Elder care with a human touch

French method in spotlight for treating patients with dementia

by Sawako Obara

Kyodo

Humanitude, a caregiving method developed in France that emphasizes eye contact, touch and verbal communication to convey respect for the patient as a human being, is gaining attention in Japan for treating patients with dementia.

Tokyo Medical Center in Meguro Ward, one of the hospitals adopting the Humanitude method, provides seminars for caregivers to expand its use.

In a videotape shown at one such seminar, two nurses took a female patient with dementia to a shower. One nurse approached the woman from the front, looked at her at eye level and kept speaking to her gently while the other nurse washed her body with warm water.

The woman in her 70s, who was said to have screamed and refused to take a shower, was cooperative and remained calm, and even said that “the water temperature feels good.”

The approach, with its name deriving from “human” and “attitude,” was developed about 30 years ago by Yves Gineste, who taught physical education, and his colleagues based on the philosophy of “what is humanity.”

The four basic pillars in the method are to look into the eyes of the patients, talk to, touch and help them stand upright.

More specifically, particularly for elderly people with dementia, this means approaching from the front to avoid startling the patients, who tend to have a narrow range of vision; looking at them at eye level; telling them the procedures being conducted even if there is no response; avoiding gripping the patients’ wrists from above; and helping them stand upright or walk.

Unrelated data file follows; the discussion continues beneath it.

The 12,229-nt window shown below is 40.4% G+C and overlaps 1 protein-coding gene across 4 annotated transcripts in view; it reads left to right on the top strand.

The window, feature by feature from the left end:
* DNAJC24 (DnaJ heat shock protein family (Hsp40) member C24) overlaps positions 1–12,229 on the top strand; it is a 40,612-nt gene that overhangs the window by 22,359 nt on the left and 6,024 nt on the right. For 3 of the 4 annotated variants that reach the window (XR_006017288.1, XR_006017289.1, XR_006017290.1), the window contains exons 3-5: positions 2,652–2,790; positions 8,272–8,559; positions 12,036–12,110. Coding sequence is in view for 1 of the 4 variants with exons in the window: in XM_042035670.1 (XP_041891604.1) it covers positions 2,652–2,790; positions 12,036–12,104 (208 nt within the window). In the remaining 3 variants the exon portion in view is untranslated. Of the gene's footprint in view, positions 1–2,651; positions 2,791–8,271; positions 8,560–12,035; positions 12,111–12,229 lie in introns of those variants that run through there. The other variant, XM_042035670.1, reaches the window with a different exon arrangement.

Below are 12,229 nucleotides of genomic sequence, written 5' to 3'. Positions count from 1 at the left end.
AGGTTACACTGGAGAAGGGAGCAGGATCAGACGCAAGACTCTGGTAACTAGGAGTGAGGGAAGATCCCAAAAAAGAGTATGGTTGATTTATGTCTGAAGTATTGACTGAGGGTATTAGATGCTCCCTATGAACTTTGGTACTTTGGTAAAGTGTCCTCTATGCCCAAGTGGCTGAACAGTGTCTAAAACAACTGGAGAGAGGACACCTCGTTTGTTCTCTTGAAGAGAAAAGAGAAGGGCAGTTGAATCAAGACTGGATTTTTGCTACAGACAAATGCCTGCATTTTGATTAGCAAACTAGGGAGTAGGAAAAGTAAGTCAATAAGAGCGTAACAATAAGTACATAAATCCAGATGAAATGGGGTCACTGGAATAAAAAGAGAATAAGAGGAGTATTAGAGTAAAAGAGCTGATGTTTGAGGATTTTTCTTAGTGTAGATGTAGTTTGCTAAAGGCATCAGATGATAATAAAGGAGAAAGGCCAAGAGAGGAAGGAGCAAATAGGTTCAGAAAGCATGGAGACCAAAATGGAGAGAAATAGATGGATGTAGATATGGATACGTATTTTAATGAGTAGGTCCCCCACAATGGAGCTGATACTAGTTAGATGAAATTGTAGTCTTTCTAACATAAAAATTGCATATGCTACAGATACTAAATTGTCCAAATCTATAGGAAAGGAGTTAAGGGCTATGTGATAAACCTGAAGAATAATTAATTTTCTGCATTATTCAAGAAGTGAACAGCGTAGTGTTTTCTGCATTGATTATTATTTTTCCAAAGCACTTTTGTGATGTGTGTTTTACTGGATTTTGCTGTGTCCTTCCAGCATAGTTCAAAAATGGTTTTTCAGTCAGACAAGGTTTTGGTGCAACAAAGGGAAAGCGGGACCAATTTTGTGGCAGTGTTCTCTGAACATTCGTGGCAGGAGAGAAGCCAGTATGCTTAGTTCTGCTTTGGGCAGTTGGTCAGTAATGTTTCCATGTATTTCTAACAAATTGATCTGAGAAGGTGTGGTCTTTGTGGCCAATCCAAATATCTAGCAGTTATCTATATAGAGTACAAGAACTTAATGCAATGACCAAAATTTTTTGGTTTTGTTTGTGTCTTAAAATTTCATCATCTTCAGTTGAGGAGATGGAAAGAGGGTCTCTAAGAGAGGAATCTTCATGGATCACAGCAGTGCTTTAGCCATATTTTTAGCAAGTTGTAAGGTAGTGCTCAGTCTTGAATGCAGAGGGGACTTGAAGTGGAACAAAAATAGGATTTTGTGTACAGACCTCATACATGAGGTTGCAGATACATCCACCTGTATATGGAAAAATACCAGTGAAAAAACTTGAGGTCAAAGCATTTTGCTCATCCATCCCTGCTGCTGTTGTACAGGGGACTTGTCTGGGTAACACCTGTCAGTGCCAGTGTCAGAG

There were remarkable scenes in the videotape that were taken in February last year when Gineste visited Tokyo Medical Center.

He took care of a female patient in her 80s who had been unable to speak and was bedridden for half a year with crooked joints. While gently talking to her through an interpreter he helped her with personal care. After about one hour, she stretched her arms and legs by herself, and even said, “Thank you.”

In another example given at the seminar, a female patient unable to eat due to mouth inflammation would react violently every time the nurses tried to apply medicine. But when they tried with the Humanitude approach, the woman in her 80s opened her mouth to let them put on the ointment. She even started applying the medicine by herself from the next time, and was able to eat by herself after a week.

The medical center introduced the Humanitude method in response to an increase in dementia patients who are hospitalized for other illnesses. Such patients can’t comprehend why they are there and what kind of medical treatment they are undergoing.

“Anybody can learn from these techniques to convey gentleness and kindness,” said Miwako Honda, a doctor at the center and a speaker at the seminar.

While some may wonder if the method is time-consuming, Honda said: “Since the method enables us to get the patients to cooperate, in the end the tasks can be done in a short period. It also makes the job more satisfying for the nurses and caregivers.”

In France, the Humanitude approach is even starting to be introduced by some in the service industry, she said.

Apart from Humanitude, there are other methods from overseas for caring for dementia patients, such as Validation Therapy in the United States, which focuses on accepting and “agreeing” with the patient, and the Swedish Taktil Care, which uses hand massages to help patients calm down.

Naoko Tsumura, an associate professor of clinical pedagogy at Kansai University of Welfare Sciences, said: “People with dementia respond sensitively to how they are being treated. It’s important for the caregiver to convey the feeling that ‘I accept who you are and share your pain.’ “